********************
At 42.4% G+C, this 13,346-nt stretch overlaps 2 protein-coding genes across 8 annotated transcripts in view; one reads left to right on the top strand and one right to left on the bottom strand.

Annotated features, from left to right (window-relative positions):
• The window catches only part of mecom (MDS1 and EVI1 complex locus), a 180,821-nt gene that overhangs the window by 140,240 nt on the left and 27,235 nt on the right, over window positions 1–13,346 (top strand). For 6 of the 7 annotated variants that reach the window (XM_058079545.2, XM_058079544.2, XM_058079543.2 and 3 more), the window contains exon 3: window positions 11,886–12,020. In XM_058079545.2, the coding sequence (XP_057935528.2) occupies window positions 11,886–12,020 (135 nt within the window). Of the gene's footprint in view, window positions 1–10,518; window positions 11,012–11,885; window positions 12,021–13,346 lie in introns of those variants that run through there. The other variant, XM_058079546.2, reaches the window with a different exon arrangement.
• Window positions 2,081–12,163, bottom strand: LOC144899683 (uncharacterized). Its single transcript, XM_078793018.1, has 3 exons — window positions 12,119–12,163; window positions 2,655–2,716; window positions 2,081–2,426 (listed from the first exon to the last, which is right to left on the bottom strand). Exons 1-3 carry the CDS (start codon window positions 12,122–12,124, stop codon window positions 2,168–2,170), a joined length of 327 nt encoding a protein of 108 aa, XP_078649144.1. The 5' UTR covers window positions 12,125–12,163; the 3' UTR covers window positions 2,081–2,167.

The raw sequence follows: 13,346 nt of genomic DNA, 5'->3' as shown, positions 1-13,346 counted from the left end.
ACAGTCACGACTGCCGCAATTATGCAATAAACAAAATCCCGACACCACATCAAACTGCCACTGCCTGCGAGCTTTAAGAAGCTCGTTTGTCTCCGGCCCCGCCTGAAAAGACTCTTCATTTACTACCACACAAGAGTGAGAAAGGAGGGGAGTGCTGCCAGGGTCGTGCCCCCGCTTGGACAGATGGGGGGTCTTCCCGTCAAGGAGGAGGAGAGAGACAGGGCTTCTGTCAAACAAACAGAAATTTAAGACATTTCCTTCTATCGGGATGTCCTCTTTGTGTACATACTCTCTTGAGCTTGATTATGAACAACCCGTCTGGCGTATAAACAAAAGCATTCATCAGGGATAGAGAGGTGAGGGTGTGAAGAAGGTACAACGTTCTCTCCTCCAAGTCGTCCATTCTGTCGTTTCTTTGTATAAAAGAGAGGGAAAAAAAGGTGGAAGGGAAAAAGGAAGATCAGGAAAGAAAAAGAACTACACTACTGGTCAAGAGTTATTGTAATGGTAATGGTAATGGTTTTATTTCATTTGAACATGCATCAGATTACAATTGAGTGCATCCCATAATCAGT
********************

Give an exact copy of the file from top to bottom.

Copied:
At 42.4% G+C, this 13,346-nt stretch overlaps 2 protein-coding genes across 8 annotated transcripts in view; one reads left to right on the top strand and one right to left on the bottom strand.

Annotated features, from left to right (window-relative positions):
• The window catches only part of mecom (MDS1 and EVI1 complex locus), a 180,821-nt gene that overhangs the window by 140,240 nt on the left and 27,235 nt on the right, over window positions 1–13,346 (top strand). For 6 of the 7 annotated variants that reach the window (XM_058079545.2, XM_058079544.2, XM_058079543.2 and 3 more), the window contains exon 3: window positions 11,886–12,020. In XM_058079545.2, the coding sequence (XP_057935528.2) occupies window positions 11,886–12,020 (135 nt within the window). Of the gene's footprint in view, window positions 1–10,518; window positions 11,012–11,885; window positions 12,021–13,346 lie in introns of those variants that run through there. The other variant, XM_058079546.2, reaches the window with a different exon arrangement.
• Window positions 2,081–12,163, bottom strand: LOC144899683 (uncharacterized). Its single transcript, XM_078793018.1, has 3 exons — window positions 12,119–12,163; window positions 2,655–2,716; window positions 2,081–2,426 (listed from the first exon to the last, which is right to left on the bottom strand). Exons 1-3 carry the CDS (start codon window positions 12,122–12,124, stop codon window positions 2,168–2,170), a joined length of 327 nt encoding a protein of 108 aa, XP_078649144.1. The 5' UTR covers window positions 12,125–12,163; the 3' UTR covers window positions 2,081–2,167.

The raw sequence follows: 13,346 nt of genomic DNA, 5'->3' as shown, positions 1-13,346 counted from the left end.
ACAGTCACGACTGCCGCAATTATGCAATAAACAAAATCCCGACACCACATCAAACTGCCACTGCCTGCGAGCTTTAAGAAGCTCGTTTGTCTCCGGCCCCGCCTGAAAAGACTCTTCATTTACTACCACACAAGAGTGAGAAAGGAGGGGAGTGCTGCCAGGGTCGTGCCCCCGCTTGGACAGATGGGGGGTCTTCCCGTCAAGGAGGAGGAGAGAGACAGGGCTTCTGTCAAACAAACAGAAATTTAAGACATTTCCTTCTATCGGGATGTCCTCTTTGTGTACATACTCTCTTGAGCTTGATTATGAACAACCCGTCTGGCGTATAAACAAAAGCATTCATCAGGGATAGAGAGGTGAGGGTGTGAAGAAGGTACAACGTTCTCTCCTCCAAGTCGTCCATTCTGTCGTTTCTTTGTATAAAAGAGAGGGAAAAAAAGGTGGAAGGGAAAAAGGAAGATCAGGAAAGAAAAAGAACTACACTACTGGTCAAGAGTTATTGTAATGGTAATGGTAATGGTTTTATTTCATTTGAACATGCATCAGATTACAATTGAGTGCATCCCATAATCAGT